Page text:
What does going into space and investing in the stock market have in common? Both activities engaged in a high risk, high uncertainty environment. Whereas astronauts have to deal with the risk of 526,000 gallons of propellant blowing up beside them during takeoff or the shuttle disintegrating during re-entry into Earth’s atmosphere at 7.8 km per second, investors have to deal with the risk of changes in the business competitive landscape, permanent loss of capital, psychological misjudgment, and the unknown-unknown. If that is the case, is there something we can learn from astronauts on how to deal with risk and being ready? Plenty.
Staying in the game
It is easy to picture astronauts as cowboys and risk-takers like Bruce Willis blowing up asteroids in the Armageddon movie. In reality, it is the opposite. Chris Hadfield, a Canadian retired astronaut, wrote in An Astronaut’s Guide to Life on Earth that one of the most common questions astronauts ask themselves is, “Okay, what’s the next thing that will kill me?” When astronauts are not on a space mission, they’re training in deep pool, simulators and mission planning. They prepare for all kind of eventualities on what can possibly go wrong so they know what to do in those high risk situations.
“Training is something we do to reduce the odds that we’ll die.”
Similarly, investing is first and foremost about managing risk (not making money). Just as astronauts don’t go into space with a hope that everything will turn out as planned, you don’t go into a position only to ask “Should I hold or sell?” after the share price has fallen by 50%. You have to pre-empt it. In other words, you need a plan.
“A lot of people talk about expecting the best but preparing for the worst, but I think that’s a seductively misleading concept. There’s never just one ‘worst.’ Almost always there’s a whole spectrum of bad possibilities. The only thing that would really qualify as the worst would be not having a plan for how to cope.”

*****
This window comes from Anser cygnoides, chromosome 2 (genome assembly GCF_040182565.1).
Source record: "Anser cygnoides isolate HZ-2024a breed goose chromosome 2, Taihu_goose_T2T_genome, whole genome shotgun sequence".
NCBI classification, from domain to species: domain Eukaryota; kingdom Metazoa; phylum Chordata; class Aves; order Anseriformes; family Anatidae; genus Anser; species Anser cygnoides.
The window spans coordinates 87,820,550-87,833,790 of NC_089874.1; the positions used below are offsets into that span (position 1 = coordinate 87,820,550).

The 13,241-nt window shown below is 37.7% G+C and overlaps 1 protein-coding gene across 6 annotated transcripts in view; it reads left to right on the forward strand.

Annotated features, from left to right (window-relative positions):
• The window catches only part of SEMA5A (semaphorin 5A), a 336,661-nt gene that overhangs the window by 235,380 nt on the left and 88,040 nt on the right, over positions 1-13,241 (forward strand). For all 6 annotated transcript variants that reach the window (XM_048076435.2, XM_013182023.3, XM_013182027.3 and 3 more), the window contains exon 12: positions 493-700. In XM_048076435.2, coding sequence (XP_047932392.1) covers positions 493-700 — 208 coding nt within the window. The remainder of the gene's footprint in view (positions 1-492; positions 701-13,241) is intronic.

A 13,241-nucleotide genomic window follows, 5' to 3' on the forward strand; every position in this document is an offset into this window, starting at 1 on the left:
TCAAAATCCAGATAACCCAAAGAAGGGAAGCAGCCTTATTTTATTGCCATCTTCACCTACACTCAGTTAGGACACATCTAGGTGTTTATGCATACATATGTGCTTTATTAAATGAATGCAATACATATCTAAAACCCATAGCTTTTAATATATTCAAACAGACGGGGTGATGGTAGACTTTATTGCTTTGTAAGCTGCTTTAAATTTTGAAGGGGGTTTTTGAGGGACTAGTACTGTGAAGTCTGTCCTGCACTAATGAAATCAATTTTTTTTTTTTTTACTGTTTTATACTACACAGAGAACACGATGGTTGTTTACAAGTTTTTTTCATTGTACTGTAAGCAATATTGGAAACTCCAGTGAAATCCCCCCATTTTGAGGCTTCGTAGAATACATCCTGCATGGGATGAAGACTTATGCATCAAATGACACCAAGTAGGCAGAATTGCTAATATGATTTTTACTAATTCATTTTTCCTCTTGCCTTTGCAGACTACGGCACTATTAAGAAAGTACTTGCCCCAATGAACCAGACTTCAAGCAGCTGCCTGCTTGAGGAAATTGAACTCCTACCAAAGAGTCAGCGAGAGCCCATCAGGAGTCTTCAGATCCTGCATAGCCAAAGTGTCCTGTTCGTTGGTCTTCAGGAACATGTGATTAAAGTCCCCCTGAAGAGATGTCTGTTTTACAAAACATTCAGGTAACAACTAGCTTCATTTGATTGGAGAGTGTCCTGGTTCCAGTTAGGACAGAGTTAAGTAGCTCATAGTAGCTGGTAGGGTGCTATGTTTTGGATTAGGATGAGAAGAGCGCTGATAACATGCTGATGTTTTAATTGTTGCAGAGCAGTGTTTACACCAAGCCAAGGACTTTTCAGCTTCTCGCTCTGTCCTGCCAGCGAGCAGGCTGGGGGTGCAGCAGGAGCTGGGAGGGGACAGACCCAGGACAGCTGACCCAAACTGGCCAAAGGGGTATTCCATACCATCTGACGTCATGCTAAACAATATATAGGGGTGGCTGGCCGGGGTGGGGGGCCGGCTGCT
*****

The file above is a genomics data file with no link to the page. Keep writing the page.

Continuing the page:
Whenever you buy a stock, you’re making a forecast. You’re thinking there’s a good chance to earn a satisfactory return (from dividends and share price increase) based on certain assumptions about the business. But that’s not investing. Investing is being ready to deal with a whole range of negative possibilities as they arise. The emphasis here is about avoiding the downside of not having a plan. When you have a plan, or an exit plan, you can perceive the market more objectively and reduce the likelihood of personalizing your position through confirmation bias. You’re also less likely to get surprised and panic when something goes wrong. What happens when you panic? You make stupid mistakes. Being prepared is more than knowing what to do in a bad situation; it prevents you from making things worse.
“Having safety procedures down cold might save my life someday, and would definitely help me avoid making dumb mistakes that actually increased the risks.”
Rushing to sell everything during a market turmoil is a classic example of unwittingly adding more risk to a bad situation. This is the reason why knowing what not to do is far more important than knowing what to do. If you can identify 20% of your mistakes that contribute to 80% of the losses and stop doing them, your return will improve exponentially.